113. This is an example use by both Abeslon and Bower et al. Abelson, ‘Psychological Status of the Script Concept.’, 725; Gordon H Bower, John B Black, and Terrence J Turner, ‘Scripts in Memory for Text’, Cognitive Psychology 11, no. 2 (April 1979): 177–220, doi:10.1016/0010-0285(79)90009-4. 

  114. Bower, Black, and Turner, ‘Scripts in Memory for Text’. 

  115. Elvira García-Bajos and Malen Migueles, ‘False Memories for Script Actions in a Mugging Account’, European Journal of Cognitive Psychology 15, no. 2 (2003): 195. 

  116. Ibid. 

  117. Physical, mental ant abstract (possessive) transfers are encoded as PTRANS, MTRANS and ATRANS respectively; moments for decision making are encoded as MBUILD. 

  118. One interesting avenue for script research may lie in De Hogeweyk village in Amsterdam, a care home designed for people with dementia. Although not directly employing the term ‘script’ (yet using multiple other theatrical terms, such as ‘stage’ and ‘backstage’), the facility employs many elements that facilitate scripted interactions within its care-giving. Organised as a small, enclosed village in which residents are free to wander around, and fall into scripted behaviour patterns (e.g. buying food in a supermarket, going to the pub or theatre, attending a flower-fair). 

  119. Minsky, Schank and Abelson, and Abelson all acknowledge each others’ work. Minsky, ‘A Framework for Representing Knowledge’, 28; Abelson, ‘Psychological Status of the Script Concept.’, 715; Schank and Abelson, Scripts Plans Goals and Understanding: An Inquiry into Human Knowledge Structures, 8,10.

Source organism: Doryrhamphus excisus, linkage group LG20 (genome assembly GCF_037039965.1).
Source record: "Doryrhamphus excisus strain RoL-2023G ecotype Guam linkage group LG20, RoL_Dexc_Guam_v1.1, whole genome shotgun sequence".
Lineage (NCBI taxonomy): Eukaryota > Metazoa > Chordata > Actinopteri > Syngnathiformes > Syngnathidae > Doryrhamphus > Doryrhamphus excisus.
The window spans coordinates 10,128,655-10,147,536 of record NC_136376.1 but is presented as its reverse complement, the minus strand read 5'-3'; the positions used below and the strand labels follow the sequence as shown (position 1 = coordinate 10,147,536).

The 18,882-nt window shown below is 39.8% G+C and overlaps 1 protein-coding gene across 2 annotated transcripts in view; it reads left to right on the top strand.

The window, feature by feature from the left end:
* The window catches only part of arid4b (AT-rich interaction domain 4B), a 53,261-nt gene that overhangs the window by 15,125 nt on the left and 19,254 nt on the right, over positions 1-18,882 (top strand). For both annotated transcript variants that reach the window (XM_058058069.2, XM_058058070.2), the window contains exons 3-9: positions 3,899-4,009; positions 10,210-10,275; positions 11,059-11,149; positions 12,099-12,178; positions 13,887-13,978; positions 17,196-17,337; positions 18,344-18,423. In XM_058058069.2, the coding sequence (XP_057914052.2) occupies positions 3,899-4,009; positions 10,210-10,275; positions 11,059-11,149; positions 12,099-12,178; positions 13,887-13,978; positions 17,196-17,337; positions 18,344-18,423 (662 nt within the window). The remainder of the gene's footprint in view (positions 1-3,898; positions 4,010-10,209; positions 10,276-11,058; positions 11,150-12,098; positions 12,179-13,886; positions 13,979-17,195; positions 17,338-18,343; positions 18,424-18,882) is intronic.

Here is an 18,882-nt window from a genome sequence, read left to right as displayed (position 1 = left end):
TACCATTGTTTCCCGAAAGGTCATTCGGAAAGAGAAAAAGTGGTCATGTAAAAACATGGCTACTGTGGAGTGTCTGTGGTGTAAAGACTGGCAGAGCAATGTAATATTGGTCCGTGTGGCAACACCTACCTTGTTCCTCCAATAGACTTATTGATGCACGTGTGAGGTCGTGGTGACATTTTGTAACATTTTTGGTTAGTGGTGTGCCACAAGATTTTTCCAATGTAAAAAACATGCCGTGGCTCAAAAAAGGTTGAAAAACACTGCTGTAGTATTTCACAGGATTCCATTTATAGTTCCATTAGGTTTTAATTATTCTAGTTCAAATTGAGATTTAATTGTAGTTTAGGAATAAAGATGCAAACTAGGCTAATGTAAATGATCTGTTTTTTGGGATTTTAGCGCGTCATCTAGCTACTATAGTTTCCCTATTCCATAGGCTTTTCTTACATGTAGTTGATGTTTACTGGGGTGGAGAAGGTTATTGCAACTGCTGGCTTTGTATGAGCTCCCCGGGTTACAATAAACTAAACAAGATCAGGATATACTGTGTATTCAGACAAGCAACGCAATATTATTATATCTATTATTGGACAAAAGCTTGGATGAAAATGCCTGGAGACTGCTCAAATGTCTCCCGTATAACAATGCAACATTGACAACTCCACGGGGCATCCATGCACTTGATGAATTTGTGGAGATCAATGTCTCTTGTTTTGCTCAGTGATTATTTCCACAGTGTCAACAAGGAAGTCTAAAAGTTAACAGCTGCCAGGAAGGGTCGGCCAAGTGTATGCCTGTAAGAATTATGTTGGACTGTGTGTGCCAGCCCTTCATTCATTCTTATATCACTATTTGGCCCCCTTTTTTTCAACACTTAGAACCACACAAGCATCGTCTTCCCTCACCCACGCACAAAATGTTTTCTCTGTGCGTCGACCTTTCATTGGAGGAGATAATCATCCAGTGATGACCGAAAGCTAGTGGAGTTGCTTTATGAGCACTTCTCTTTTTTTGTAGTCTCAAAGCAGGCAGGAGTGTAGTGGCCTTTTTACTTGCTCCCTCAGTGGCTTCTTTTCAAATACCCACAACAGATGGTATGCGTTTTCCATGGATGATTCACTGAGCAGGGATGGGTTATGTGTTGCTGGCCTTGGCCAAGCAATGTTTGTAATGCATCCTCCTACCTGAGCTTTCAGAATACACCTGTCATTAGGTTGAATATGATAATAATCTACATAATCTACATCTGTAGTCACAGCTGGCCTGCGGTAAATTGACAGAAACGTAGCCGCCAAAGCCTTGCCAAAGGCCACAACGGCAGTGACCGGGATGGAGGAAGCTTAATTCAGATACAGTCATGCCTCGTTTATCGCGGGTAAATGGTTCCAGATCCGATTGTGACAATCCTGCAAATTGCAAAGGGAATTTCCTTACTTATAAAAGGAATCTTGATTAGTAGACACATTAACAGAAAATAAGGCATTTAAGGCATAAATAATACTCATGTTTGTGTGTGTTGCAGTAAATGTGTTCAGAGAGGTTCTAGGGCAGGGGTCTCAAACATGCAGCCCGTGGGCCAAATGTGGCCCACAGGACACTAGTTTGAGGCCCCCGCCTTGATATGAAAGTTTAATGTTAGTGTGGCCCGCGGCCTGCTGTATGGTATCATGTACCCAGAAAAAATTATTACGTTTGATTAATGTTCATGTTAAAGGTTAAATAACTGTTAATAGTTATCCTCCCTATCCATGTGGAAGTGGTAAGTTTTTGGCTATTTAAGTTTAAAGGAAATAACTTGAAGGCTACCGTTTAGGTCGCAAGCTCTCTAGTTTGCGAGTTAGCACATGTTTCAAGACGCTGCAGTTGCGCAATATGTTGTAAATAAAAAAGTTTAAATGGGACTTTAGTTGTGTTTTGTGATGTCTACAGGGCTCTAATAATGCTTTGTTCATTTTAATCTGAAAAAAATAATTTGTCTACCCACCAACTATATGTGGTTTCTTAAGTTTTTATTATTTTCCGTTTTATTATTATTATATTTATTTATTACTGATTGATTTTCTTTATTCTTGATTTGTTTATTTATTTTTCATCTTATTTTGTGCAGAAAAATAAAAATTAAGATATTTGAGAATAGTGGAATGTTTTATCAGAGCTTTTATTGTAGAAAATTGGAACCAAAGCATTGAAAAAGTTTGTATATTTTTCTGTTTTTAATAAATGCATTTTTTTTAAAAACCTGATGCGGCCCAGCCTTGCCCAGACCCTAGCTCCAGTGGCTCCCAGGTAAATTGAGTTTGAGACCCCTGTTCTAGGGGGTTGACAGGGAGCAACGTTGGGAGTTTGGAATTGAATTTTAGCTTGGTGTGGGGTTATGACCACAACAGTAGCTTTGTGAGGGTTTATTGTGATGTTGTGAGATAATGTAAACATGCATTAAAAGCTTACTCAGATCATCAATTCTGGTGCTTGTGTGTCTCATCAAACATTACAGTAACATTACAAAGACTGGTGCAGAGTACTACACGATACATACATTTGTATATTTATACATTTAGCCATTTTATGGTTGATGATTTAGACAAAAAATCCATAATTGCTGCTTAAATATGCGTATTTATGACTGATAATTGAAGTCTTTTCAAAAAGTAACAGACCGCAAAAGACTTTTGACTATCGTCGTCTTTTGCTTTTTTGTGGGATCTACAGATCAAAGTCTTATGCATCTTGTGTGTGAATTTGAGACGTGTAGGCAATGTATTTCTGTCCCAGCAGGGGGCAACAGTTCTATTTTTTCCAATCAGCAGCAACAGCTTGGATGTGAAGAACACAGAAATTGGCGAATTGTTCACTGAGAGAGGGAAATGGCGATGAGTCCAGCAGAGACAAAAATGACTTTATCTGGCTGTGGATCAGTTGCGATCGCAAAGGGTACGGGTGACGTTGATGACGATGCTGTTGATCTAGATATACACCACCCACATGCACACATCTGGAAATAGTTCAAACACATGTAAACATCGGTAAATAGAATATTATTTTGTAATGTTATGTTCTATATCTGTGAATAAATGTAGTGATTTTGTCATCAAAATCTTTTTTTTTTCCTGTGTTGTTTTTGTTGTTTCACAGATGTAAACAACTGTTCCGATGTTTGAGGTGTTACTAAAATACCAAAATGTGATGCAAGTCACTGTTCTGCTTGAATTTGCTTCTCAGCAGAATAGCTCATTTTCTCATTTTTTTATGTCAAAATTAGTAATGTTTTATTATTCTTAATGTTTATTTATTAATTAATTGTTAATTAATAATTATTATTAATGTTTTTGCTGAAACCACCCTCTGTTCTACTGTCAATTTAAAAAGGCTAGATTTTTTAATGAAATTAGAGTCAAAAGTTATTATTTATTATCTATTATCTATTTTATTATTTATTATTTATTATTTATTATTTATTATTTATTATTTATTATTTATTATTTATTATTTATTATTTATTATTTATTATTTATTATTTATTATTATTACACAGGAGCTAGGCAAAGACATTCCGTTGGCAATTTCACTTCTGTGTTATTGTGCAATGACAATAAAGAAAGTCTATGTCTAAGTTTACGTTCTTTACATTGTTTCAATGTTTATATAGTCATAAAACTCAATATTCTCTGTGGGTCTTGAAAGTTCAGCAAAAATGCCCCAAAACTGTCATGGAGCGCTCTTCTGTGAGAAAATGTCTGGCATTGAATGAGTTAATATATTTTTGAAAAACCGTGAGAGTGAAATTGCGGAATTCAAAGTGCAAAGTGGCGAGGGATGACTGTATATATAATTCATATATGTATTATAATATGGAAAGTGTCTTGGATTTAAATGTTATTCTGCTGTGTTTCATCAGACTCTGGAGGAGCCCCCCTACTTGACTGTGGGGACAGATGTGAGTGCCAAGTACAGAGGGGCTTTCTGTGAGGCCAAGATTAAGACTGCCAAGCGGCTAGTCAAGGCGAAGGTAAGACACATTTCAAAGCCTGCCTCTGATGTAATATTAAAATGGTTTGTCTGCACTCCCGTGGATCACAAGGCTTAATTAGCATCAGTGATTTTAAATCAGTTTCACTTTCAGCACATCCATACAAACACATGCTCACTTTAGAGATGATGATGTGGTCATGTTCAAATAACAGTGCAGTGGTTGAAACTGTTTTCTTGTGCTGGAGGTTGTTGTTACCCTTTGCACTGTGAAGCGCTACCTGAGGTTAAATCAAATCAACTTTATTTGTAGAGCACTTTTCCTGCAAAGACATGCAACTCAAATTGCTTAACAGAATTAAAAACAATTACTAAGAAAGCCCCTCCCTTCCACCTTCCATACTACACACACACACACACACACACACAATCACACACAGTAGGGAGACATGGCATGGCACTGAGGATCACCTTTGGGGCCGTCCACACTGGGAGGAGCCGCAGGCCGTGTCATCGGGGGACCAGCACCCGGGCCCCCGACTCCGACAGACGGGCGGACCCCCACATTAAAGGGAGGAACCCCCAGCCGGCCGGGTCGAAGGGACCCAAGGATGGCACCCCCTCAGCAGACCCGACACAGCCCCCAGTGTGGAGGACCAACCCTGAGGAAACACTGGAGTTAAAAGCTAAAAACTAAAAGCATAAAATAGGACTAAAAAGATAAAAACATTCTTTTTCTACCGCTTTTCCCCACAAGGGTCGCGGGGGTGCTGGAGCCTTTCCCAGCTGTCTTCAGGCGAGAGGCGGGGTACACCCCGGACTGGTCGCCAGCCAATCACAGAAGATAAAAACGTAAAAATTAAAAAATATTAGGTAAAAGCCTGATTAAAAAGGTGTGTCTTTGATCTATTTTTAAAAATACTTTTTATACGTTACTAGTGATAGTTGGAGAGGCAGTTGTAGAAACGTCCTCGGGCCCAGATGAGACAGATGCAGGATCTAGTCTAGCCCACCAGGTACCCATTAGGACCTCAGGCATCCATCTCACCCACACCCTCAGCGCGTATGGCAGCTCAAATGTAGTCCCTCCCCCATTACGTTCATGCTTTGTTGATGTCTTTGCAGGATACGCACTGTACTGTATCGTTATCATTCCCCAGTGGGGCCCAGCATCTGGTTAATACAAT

120. Gregory Bateson’s Theory of Play and Fantasy poses similar ideas, but from an evolutionary-biological perspective. G. Bateson, ‘A Theory of Play and Fantasy’, in Steps to an Ecology of Mind, 13. printing. (Ballantine, 1985), 177–93. 

  121. Bower, Black, and Turner, ‘Scripts in Memory for Text’; García-Bajos and Migueles, ‘False Memories for Script Actions in a Mugging Account’. 

  122. Ibid.; Martin Esslin, The Theatre of the Absurd (Great Britain: Cox and Wyman Limited, Pelican Books, 1968). 

  123. Several of the writers lived in Paris, and several of them wrote their plays in a second language. 

  124. In his 1960 article, Esslin identifies Eugene Ionesco, Samuel Beckett and Arthur Adamov as members of the movement he titles the Theatre of the Absurd, before stating that each ‘would probably most energetically deny that they form anything like a school or movement.’ Martin Esslin, ‘The Theatre of the Absurd’, The Tulane Drama Review 4, no. 4 (1 May 1960): 4, doi:10.2307/1124873. Despite not having a formal location, many of the writers lived in Paris, and many of them wrote their plays in the second language of their adopted home. 

  125. Martin Esslin, The Theatre of the Absurd, Third Pelican (London: Penguin, 1991), sec. The Tradition of the Absurd, pp. 327–398. 

  126. This is not a contrivance; he Oxford English Dictionary cites two classes for the word: adjective (Type A) and noun (Type B). Given its obsolete nature, the original sense of the absurd – that is, out-of-harmony – has been disregarded for the purposes of this thesis. For the purposes of clarity, I will also use the distinction within quotes from other writers. It is also similar in form to the method Daniel Kahnemann uses in Thinking, Fast and Slow to distinguish between the two modes of thought that he proposes, Type 1 and Type 2. See Daniel Kahneman, Thinking, Fast and Slow (Penguin UK, 2012). 

  127. ‘Absurd, Adj. and N.’, OED Online (Oxford English Dictionary, March 2011), http://oed.com/view/Entry/792?redirectedFrom=absurd#eid. 

  128. Samuel Beckett, ‘Waiting for Godot (1956)’, in The Complete Dramatic Works, [^New edition] (Faber and Faber, 2006), 19.